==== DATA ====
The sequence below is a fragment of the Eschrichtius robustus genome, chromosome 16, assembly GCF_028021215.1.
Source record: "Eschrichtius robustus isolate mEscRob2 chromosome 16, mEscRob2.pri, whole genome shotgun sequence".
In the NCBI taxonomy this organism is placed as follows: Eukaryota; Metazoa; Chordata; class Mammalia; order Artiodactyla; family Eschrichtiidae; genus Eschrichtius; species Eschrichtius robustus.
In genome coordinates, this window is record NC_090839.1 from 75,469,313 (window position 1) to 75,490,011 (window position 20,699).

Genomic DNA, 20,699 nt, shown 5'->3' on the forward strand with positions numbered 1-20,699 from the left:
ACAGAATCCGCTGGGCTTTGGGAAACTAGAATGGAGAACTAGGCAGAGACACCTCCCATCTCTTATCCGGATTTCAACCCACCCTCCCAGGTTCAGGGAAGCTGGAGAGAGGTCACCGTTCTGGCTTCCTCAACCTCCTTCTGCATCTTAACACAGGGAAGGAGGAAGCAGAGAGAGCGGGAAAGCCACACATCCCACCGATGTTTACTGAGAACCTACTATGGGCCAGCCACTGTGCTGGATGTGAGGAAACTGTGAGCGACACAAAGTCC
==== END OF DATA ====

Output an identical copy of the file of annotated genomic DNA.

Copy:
The sequence below is a fragment of the Eschrichtius robustus genome, chromosome 16, assembly GCF_028021215.1.
Source record: "Eschrichtius robustus isolate mEscRob2 chromosome 16, mEscRob2.pri, whole genome shotgun sequence".
In the NCBI taxonomy this organism is placed as follows: Eukaryota; Metazoa; Chordata; class Mammalia; order Artiodactyla; family Eschrichtiidae; genus Eschrichtius; species Eschrichtius robustus.
In genome coordinates, this window is record NC_090839.1 from 75,469,313 (window position 1) to 75,490,011 (window position 20,699).

Genomic DNA, 20,699 nt, shown 5'->3' on the forward strand with positions numbered 1-20,699 from the left:
ACAGAATCCGCTGGGCTTTGGGAAACTAGAATGGAGAACTAGGCAGAGACACCTCCCATCTCTTATCCGGATTTCAACCCACCCTCCCAGGTTCAGGGAAGCTGGAGAGAGGTCACCGTTCTGGCTTCCTCAACCTCCTTCTGCATCTTAACACAGGGAAGGAGGAAGCAGAGAGAGCGGGAAAGCCACACATCCCACCGATGTTTACTGAGAACCTACTATGGGCCAGCCACTGTGCTGGATGTGAGGAAACTGTGAGCGACACAAAGTCC